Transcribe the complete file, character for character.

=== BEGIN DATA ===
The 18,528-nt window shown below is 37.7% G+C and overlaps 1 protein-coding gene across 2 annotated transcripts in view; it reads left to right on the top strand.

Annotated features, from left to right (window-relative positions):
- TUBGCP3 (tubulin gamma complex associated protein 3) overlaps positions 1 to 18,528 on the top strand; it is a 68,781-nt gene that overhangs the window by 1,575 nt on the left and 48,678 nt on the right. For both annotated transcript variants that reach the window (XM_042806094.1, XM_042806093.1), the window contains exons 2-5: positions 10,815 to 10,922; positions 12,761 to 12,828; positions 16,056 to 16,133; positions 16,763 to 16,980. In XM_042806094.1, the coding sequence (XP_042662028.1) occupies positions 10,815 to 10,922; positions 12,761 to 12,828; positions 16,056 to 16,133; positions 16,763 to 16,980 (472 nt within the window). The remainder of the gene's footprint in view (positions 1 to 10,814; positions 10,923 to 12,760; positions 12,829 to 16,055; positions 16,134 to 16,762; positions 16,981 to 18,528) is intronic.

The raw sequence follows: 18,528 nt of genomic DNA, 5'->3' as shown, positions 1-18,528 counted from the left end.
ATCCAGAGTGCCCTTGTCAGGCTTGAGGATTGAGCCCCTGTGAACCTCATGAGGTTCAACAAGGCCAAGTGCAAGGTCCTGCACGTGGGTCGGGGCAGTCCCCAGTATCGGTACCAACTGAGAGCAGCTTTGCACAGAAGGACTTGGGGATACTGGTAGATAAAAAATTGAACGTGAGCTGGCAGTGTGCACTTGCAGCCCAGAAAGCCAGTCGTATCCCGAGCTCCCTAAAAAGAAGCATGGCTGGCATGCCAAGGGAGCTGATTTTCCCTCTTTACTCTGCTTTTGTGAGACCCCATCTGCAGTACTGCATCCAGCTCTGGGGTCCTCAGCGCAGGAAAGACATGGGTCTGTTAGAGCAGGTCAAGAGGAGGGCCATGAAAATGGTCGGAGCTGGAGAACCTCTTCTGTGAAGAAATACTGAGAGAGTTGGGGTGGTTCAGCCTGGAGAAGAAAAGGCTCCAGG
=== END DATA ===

The 18,528-nt window shown below is 37.7% G+C and overlaps 1 protein-coding gene across 2 annotated transcripts in view; it reads left to right on the top strand.

Annotated features, from left to right (window-relative positions):
- TUBGCP3 (tubulin gamma complex associated protein 3) overlaps positions 1 to 18,528 on the top strand; it is a 68,781-nt gene that overhangs the window by 1,575 nt on the left and 48,678 nt on the right. For both annotated transcript variants that reach the window (XM_042806094.1, XM_042806093.1), the window contains exons 2-5: positions 10,815 to 10,922; positions 12,761 to 12,828; positions 16,056 to 16,133; positions 16,763 to 16,980. In XM_042806094.1, the coding sequence (XP_042662028.1) occupies positions 10,815 to 10,922; positions 12,761 to 12,828; positions 16,056 to 16,133; positions 16,763 to 16,980 (472 nt within the window). The remainder of the gene's footprint in view (positions 1 to 10,814; positions 10,923 to 12,760; positions 12,829 to 16,055; positions 16,134 to 16,762; positions 16,981 to 18,528) is intronic.

The raw sequence follows: 18,528 nt of genomic DNA, 5'->3' as shown, positions 1-18,528 counted from the left end.
ATCCAGAGTGCCCTTGTCAGGCTTGAGGATTGAGCCCCTGTGAACCTCATGAGGTTCAACAAGGCCAAGTGCAAGGTCCTGCACGTGGGTCGGGGCAGTCCCCAGTATCGGTACCAACTGAGAGCAGCTTTGCACAGAAGGACTTGGGGATACTGGTAGATAAAAAATTGAACGTGAGCTGGCAGTGTGCACTTGCAGCCCAGAAAGCCAGTCGTATCCCGAGCTCCCTAAAAAGAAGCATGGCTGGCATGCCAAGGGAGCTGATTTTCCCTCTTTACTCTGCTTTTGTGAGACCCCATCTGCAGTACTGCATCCAGCTCTGGGGTCCTCAGCGCAGGAAAGACATGGGTCTGTTAGAGCAGGTCAAGAGGAGGGCCATGAAAATGGTCGGAGCTGGAGAACCTCTTCTGTGAAGAAATACTGAGAGAGTTGGGGTGGTTCAGCCTGGAGAAGAAAAGGCTCCAGG